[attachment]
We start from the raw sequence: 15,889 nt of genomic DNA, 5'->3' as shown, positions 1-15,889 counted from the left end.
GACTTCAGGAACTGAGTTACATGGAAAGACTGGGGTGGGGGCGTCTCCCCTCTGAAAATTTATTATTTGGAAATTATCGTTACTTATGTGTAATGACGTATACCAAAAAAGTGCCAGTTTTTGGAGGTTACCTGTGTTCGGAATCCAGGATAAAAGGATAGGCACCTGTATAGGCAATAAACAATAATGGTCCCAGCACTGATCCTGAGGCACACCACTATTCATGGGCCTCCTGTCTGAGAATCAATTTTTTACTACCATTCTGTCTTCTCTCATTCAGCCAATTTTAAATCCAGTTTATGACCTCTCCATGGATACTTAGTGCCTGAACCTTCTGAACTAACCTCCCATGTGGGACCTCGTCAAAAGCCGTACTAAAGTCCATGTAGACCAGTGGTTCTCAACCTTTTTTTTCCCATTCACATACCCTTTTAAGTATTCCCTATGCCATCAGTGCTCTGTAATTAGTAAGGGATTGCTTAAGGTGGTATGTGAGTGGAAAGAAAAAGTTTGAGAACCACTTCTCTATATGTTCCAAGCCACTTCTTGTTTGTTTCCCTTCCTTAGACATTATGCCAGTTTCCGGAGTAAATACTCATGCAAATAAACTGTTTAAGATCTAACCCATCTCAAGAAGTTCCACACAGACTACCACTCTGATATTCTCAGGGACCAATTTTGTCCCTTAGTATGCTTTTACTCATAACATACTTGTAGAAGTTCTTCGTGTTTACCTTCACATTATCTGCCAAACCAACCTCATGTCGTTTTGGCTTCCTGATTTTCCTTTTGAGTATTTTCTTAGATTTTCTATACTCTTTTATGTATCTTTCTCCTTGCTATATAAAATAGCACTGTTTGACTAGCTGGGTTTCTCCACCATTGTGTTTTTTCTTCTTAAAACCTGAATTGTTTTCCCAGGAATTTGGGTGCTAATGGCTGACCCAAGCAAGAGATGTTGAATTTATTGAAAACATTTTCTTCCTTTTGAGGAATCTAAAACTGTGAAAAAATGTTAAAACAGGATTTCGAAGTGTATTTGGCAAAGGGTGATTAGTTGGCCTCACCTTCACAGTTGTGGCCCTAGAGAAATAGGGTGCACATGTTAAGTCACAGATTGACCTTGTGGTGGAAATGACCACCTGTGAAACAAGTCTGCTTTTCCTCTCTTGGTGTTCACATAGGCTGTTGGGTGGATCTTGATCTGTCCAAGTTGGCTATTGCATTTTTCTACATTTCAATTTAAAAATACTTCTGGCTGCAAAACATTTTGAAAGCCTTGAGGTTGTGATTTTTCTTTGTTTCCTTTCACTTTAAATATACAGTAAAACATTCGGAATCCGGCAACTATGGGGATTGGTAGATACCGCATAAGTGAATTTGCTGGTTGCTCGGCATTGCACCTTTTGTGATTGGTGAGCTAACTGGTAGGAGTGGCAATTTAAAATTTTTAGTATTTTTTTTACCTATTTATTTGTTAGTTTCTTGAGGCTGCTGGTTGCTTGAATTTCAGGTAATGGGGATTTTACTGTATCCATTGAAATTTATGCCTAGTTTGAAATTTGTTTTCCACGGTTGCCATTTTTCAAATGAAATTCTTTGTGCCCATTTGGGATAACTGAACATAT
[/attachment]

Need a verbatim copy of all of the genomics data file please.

We start from the raw sequence: 15,889 nt of genomic DNA, 5'->3' as shown, positions 1-15,889 counted from the left end.
GACTTCAGGAACTGAGTTACATGGAAAGACTGGGGTGGGGGCGTCTCCCCTCTGAAAATTTATTATTTGGAAATTATCGTTACTTATGTGTAATGACGTATACCAAAAAAGTGCCAGTTTTTGGAGGTTACCTGTGTTCGGAATCCAGGATAAAAGGATAGGCACCTGTATAGGCAATAAACAATAATGGTCCCAGCACTGATCCTGAGGCACACCACTATTCATGGGCCTCCTGTCTGAGAATCAATTTTTTACTACCATTCTGTCTTCTCTCATTCAGCCAATTTTAAATCCAGTTTATGACCTCTCCATGGATACTTAGTGCCTGAACCTTCTGAACTAACCTCCCATGTGGGACCTCGTCAAAAGCCGTACTAAAGTCCATGTAGACCAGTGGTTCTCAACCTTTTTTTTCCCATTCACATACCCTTTTAAGTATTCCCTATGCCATCAGTGCTCTGTAATTAGTAAGGGATTGCTTAAGGTGGTATGTGAGTGGAAAGAAAAAGTTTGAGAACCACTTCTCTATATGTTCCAAGCCACTTCTTGTTTGTTTCCCTTCCTTAGACATTATGCCAGTTTCCGGAGTAAATACTCATGCAAATAAACTGTTTAAGATCTAACCCATCTCAAGAAGTTCCACACAGACTACCACTCTGATATTCTCAGGGACCAATTTTGTCCCTTAGTATGCTTTTACTCATAACATACTTGTAGAAGTTCTTCGTGTTTACCTTCACATTATCTGCCAAACCAACCTCATGTCGTTTTGGCTTCCTGATTTTCCTTTTGAGTATTTTCTTAGATTTTCTATACTCTTTTATGTATCTTTCTCCTTGCTATATAAAATAGCACTGTTTGACTAGCTGGGTTTCTCCACCATTGTGTTTTTTCTTCTTAAAACCTGAATTGTTTTCCCAGGAATTTGGGTGCTAATGGCTGACCCAAGCAAGAGATGTTGAATTTATTGAAAACATTTTCTTCCTTTTGAGGAATCTAAAACTGTGAAAAAATGTTAAAACAGGATTTCGAAGTGTATTTGGCAAAGGGTGATTAGTTGGCCTCACCTTCACAGTTGTGGCCCTAGAGAAATAGGGTGCACATGTTAAGTCACAGATTGACCTTGTGGTGGAAATGACCACCTGTGAAACAAGTCTGCTTTTCCTCTCTTGGTGTTCACATAGGCTGTTGGGTGGATCTTGATCTGTCCAAGTTGGCTATTGCATTTTTCTACATTTCAATTTAAAAATACTTCTGGCTGCAAAACATTTTGAAAGCCTTGAGGTTGTGATTTTTCTTTGTTTCCTTTCACTTTAAATATACAGTAAAACATTCGGAATCCGGCAACTATGGGGATTGGTAGATACCGCATAAGTGAATTTGCTGGTTGCTCGGCATTGCACCTTTTGTGATTGGTGAGCTAACTGGTAGGAGTGGCAATTTAAAATTTTTAGTATTTTTTTTACCTATTTATTTGTTAGTTTCTTGAGGCTGCTGGTTGCTTGAATTTCAGGTAATGGGGATTTTACTGTATCCATTGAAATTTATGCCTAGTTTGAAATTTGTTTTCCACGGTTGCCATTTTTCAAATGAAATTCTTTGTGCCCATTTGGGATAACTGAACATAT